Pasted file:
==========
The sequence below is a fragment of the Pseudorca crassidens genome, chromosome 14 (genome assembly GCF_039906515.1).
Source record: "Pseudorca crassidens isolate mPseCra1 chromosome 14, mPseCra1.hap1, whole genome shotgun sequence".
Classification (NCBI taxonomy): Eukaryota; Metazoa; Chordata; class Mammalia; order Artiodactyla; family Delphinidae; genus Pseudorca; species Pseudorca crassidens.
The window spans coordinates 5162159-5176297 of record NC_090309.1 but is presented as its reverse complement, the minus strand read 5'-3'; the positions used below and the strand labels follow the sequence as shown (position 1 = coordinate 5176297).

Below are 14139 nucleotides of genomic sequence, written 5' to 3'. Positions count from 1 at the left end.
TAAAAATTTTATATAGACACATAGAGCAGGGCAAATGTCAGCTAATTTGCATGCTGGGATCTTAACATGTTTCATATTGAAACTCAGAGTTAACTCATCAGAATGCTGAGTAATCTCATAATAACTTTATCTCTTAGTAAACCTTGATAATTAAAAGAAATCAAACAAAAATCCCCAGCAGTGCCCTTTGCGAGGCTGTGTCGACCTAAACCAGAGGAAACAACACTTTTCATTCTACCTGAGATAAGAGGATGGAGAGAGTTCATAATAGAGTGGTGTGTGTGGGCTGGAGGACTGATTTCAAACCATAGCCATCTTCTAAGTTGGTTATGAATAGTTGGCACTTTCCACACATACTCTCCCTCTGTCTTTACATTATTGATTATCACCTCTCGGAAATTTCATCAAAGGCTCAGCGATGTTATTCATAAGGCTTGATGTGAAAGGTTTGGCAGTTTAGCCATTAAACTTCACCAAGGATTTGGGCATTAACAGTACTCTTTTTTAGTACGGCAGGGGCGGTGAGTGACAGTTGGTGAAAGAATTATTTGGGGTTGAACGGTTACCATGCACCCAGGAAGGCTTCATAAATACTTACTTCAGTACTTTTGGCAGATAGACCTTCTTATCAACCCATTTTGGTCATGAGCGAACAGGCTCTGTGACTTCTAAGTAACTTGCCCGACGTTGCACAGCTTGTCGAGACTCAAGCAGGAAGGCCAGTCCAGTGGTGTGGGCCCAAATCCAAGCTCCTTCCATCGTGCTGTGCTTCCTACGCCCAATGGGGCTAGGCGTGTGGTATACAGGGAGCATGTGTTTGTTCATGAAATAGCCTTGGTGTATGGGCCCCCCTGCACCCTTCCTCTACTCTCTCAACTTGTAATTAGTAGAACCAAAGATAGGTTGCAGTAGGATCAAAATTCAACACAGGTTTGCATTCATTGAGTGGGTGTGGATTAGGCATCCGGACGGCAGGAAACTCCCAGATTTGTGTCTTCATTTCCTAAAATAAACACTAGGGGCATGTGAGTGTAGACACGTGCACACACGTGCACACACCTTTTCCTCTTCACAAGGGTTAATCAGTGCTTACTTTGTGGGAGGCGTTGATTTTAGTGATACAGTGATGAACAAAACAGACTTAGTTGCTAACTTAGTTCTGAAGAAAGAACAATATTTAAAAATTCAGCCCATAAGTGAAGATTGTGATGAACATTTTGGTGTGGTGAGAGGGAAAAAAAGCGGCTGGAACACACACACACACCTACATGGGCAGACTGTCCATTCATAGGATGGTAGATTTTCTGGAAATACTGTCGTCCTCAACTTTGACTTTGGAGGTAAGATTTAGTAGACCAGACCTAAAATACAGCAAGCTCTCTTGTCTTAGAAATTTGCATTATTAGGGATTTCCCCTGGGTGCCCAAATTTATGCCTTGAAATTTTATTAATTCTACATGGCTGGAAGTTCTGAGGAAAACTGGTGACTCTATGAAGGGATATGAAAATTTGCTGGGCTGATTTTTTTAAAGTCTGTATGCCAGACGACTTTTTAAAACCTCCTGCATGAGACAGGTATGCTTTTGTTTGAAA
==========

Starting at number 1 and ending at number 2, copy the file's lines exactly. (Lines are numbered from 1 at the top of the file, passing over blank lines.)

The sequence below is a fragment of the Pseudorca crassidens genome, chromosome 14 (genome assembly GCF_039906515.1).
Source record: "Pseudorca crassidens isolate mPseCra1 chromosome 14, mPseCra1.hap1, whole genome shotgun sequence".